4 Ways to Keep Your E-Billing Process Seamless

When it comes to invoicing your clients and customers, sending a physical bill can be a cumbersome process—for both the business owner and the client. Giving clients seamless digital payment options to view and pay an invoice online or via their smartphone can improve cash flow as well as reduce production, labor, and mailing costs associated with distributing traditional billing statements.

This transition can also make bill paying more convenient for your customers. For example, 47 percent of Millennial customers and 49 percent of Generation X customers use e-billing options according to the Consumer Bill Payment Shifts and Strategies report by Wells Fargo and Kansas City Power & Light Company. The report also found that 14 percent of Millennials and 16 percent of Generation X customers pay bills via traditional mail.

Consumers opting to make digital payments (both online and mobile) also has grown a combined 24 percent in 2016, according to the report. A comprehensive e-billing process can be a great way to streamline costs, provide payment options that are aligned with your customers’ preferences, and market additional service offerings.

Here are four ways to successfully integrate a robust digital billing process into your business:

1.Make it an incremental process  

If your organization is building out your e-billing process, it needs to be a top-down initiative that is led at the executive level. It’s best for both your team and your customers to make the transition in phases and to communicate to your customers about coming changes and what to expect a few months in advance. This is especially important for customers who are more familiar with the traditional billing process and have to develop trust for a new system where they provide their banking or credit card information directly. Developing a strategy for each phase of the rollout process can make the process more seamless for both your staff and customers. During each phase of the process, teams can complete different aspects of the rollout in tandem. For example, as the development team is configuring the new payment system, the marketing team begins sending out communications to customers, notifying them of impending changes.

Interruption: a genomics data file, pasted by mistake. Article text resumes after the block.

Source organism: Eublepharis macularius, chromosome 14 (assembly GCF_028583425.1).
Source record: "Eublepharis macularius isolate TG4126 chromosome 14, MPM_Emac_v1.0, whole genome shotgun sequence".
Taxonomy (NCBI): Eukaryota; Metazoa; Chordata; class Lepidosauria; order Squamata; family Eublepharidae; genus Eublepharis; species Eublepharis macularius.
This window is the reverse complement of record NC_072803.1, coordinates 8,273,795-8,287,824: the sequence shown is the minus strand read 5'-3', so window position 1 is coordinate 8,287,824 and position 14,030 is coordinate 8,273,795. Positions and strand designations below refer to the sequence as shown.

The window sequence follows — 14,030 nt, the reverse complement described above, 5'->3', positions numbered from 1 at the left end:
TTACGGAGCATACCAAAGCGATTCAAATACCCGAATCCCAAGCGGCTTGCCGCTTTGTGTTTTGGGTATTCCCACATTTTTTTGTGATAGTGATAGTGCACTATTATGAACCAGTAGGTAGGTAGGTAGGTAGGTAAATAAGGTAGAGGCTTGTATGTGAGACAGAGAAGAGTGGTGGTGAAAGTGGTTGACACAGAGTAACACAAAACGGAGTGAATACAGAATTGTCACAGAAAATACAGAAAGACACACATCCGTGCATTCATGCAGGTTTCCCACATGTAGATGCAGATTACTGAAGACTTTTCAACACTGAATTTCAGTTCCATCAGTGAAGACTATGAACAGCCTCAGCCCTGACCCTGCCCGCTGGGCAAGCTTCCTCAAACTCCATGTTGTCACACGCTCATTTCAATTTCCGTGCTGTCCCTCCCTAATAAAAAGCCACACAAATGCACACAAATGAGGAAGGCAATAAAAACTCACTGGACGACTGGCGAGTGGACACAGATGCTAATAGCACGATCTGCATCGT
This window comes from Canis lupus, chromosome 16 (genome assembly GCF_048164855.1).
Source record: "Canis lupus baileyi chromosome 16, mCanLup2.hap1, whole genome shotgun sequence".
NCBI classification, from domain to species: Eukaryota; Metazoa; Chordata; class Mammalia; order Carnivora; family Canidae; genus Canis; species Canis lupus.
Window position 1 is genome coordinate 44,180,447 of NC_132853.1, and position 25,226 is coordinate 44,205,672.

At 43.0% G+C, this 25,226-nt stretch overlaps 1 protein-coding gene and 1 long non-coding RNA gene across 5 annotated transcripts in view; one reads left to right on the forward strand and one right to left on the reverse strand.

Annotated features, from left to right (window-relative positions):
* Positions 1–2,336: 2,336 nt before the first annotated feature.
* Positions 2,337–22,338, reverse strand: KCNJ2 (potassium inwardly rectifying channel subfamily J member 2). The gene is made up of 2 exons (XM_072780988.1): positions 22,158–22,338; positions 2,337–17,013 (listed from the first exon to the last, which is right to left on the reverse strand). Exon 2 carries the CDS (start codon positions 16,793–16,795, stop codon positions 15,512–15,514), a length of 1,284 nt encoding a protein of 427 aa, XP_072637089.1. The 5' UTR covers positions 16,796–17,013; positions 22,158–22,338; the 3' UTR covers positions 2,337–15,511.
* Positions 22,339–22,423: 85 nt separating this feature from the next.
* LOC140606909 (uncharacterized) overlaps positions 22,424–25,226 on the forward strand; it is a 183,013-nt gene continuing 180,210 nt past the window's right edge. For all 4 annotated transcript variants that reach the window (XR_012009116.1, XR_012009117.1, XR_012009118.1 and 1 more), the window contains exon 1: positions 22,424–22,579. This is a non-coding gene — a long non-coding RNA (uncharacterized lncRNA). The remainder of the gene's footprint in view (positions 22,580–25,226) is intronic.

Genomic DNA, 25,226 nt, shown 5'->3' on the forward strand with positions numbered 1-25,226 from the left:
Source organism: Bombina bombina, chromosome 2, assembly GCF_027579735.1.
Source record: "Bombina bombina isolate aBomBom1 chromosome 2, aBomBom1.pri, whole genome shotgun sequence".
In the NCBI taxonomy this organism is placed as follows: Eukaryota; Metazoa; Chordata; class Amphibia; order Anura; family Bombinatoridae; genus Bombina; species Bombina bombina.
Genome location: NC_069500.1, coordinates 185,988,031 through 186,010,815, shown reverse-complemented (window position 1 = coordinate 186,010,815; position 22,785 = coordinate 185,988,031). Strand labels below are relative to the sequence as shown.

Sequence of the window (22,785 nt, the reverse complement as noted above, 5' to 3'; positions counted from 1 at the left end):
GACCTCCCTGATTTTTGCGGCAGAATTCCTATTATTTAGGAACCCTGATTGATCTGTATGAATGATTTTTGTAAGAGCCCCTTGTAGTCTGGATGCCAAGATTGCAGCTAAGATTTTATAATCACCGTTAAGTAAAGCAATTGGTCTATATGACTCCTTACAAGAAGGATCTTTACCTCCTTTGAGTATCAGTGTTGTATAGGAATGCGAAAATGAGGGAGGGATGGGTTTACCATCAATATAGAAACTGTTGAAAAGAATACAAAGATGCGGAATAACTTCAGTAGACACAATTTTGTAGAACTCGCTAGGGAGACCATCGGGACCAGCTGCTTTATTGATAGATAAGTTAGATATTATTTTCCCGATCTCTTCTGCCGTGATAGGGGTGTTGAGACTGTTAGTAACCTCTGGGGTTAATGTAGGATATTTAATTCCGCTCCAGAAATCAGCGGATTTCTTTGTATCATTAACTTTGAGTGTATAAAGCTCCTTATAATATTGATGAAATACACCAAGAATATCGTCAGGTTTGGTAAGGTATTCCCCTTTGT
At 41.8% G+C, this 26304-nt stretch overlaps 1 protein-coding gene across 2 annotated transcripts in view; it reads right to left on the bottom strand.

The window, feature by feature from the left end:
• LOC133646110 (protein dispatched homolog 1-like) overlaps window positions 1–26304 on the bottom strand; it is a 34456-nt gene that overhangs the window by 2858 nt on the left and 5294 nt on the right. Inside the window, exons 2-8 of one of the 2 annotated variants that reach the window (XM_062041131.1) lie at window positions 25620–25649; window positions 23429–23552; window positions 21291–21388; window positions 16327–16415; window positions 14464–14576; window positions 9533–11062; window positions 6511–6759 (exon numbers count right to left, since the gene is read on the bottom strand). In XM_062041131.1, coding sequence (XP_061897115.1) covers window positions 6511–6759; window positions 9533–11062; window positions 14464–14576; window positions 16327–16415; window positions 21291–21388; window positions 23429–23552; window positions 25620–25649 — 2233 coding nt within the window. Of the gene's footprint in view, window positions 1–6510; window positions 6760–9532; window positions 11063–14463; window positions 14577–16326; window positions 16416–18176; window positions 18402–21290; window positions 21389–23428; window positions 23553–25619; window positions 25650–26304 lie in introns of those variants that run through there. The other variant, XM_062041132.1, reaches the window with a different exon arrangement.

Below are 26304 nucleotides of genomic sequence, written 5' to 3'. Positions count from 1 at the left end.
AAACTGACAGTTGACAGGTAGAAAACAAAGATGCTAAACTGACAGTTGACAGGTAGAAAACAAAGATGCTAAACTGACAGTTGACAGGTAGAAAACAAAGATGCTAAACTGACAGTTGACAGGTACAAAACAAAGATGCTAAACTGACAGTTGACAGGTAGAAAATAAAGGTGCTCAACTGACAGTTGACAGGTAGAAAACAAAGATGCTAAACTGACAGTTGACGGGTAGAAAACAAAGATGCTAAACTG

2.Incentivize your customers to make the switch

If you want your organization’s e-billing process to be widely adopted by customers, you need to find what will motivate them to make the switch. For example, if you sent out customer feedback surveys prior to rollout and found that your Millennial customers are eco-savvy, it would be worth it to target the aspect of paperless billing as a motivation for them to sign up.

Another approach is to send communications to your customer base that explain the benefits of the e-billing process and encourage them to pay their bill/invoice electronically. You should allow them to opt-out and receive a paper statement, but adding a small monthly fee for paper statements could give them and added nudge to go digital.  

3.Provide real-time offers to your customers

Transitioning to an e-billing platform can also provide your organization greater flexibility in reaching out to customers with real-time offers and in cross promoting additional products and services. For example, a financial institution can offer customer-specific promotions, like an auto loan or mortgage, with the most current interest rates, instead of sending a mailer that requires an interest rate to be binding for a certain amount of time.

4.Find suppliers that are leading the way in digital billing  

Seek out and align with suppliers that have developed strong digital billing platforms and can provide assistance and strategies to help you implement your organization’s goals. An example of this is working with a supplier that has a proven adoption strategy that you can integrate into your internal effort. Working with suppliers that can deliver on your expectations while rolling out a digital platform can help keep each phase running smoothly, which can lead to strong adoption rates among your customer base.

Transitioning your customers to a predominantly digital billing payment option takes time and should be carried out in phases. But the benefits can range from cost-reductions in producing and mailing traditional bills and statements to enticing customers to sign up for additional products/services which will boost your company’s bottom—and top—lines in the long run. 

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